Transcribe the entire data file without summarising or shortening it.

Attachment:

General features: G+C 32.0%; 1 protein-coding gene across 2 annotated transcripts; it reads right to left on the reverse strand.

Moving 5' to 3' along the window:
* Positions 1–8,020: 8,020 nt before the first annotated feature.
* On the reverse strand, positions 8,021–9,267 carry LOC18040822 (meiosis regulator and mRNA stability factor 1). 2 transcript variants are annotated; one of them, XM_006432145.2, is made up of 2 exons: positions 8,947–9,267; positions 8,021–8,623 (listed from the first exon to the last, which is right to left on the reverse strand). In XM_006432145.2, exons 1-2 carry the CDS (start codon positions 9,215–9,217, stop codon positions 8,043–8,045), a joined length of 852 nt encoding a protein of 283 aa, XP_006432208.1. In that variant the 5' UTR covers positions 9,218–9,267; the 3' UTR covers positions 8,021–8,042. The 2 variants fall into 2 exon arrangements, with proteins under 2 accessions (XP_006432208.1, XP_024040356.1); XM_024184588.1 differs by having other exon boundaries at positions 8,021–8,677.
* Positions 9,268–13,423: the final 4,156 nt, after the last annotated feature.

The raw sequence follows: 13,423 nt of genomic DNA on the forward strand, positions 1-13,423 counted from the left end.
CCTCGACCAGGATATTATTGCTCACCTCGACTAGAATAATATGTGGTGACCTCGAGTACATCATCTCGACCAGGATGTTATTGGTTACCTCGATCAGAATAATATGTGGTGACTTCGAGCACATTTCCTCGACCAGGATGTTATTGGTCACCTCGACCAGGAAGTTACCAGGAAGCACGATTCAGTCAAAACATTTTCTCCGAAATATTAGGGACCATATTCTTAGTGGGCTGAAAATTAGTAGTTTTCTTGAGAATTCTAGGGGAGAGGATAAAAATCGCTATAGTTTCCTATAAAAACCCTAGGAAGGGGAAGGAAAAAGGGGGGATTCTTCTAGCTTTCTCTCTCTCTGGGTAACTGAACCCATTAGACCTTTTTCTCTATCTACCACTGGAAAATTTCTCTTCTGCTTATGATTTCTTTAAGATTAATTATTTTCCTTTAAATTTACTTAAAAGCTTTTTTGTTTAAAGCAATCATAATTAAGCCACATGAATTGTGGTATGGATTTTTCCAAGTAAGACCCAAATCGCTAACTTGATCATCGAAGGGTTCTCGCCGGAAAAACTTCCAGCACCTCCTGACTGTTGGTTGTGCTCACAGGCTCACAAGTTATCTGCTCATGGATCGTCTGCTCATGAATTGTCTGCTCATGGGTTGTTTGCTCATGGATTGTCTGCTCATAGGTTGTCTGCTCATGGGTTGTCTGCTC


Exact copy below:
General features: G+C 32.0%; 1 protein-coding gene across 2 annotated transcripts; it reads right to left on the reverse strand.

Moving 5' to 3' along the window:
* Positions 1–8,020: 8,020 nt before the first annotated feature.
* On the reverse strand, positions 8,021–9,267 carry LOC18040822 (meiosis regulator and mRNA stability factor 1). 2 transcript variants are annotated; one of them, XM_006432145.2, is made up of 2 exons: positions 8,947–9,267; positions 8,021–8,623 (listed from the first exon to the last, which is right to left on the reverse strand). In XM_006432145.2, exons 1-2 carry the CDS (start codon positions 9,215–9,217, stop codon positions 8,043–8,045), a joined length of 852 nt encoding a protein of 283 aa, XP_006432208.1. In that variant the 5' UTR covers positions 9,218–9,267; the 3' UTR covers positions 8,021–8,042. The 2 variants fall into 2 exon arrangements, with proteins under 2 accessions (XP_006432208.1, XP_024040356.1); XM_024184588.1 differs by having other exon boundaries at positions 8,021–8,677.
* Positions 9,268–13,423: the final 4,156 nt, after the last annotated feature.

The raw sequence follows: 13,423 nt of genomic DNA on the forward strand, positions 1-13,423 counted from the left end.
CCTCGACCAGGATATTATTGCTCACCTCGACTAGAATAATATGTGGTGACCTCGAGTACATCATCTCGACCAGGATGTTATTGGTTACCTCGATCAGAATAATATGTGGTGACTTCGAGCACATTTCCTCGACCAGGATGTTATTGGTCACCTCGACCAGGAAGTTACCAGGAAGCACGATTCAGTCAAAACATTTTCTCCGAAATATTAGGGACCATATTCTTAGTGGGCTGAAAATTAGTAGTTTTCTTGAGAATTCTAGGGGAGAGGATAAAAATCGCTATAGTTTCCTATAAAAACCCTAGGAAGGGGAAGGAAAAAGGGGGGATTCTTCTAGCTTTCTCTCTCTCTGGGTAACTGAACCCATTAGACCTTTTTCTCTATCTACCACTGGAAAATTTCTCTTCTGCTTATGATTTCTTTAAGATTAATTATTTTCCTTTAAATTTACTTAAAAGCTTTTTTGTTTAAAGCAATCATAATTAAGCCACATGAATTGTGGTATGGATTTTTCCAAGTAAGACCCAAATCGCTAACTTGATCATCGAAGGGTTCTCGCCGGAAAAACTTCCAGCACCTCCTGACTGTTGGTTGTGCTCACAGGCTCACAAGTTATCTGCTCATGGATCGTCTGCTCATGAATTGTCTGCTCATGGGTTGTTTGCTCATGGATTGTCTGCTCATAGGTTGTCTGCTCATGGGTTGTCTGCTC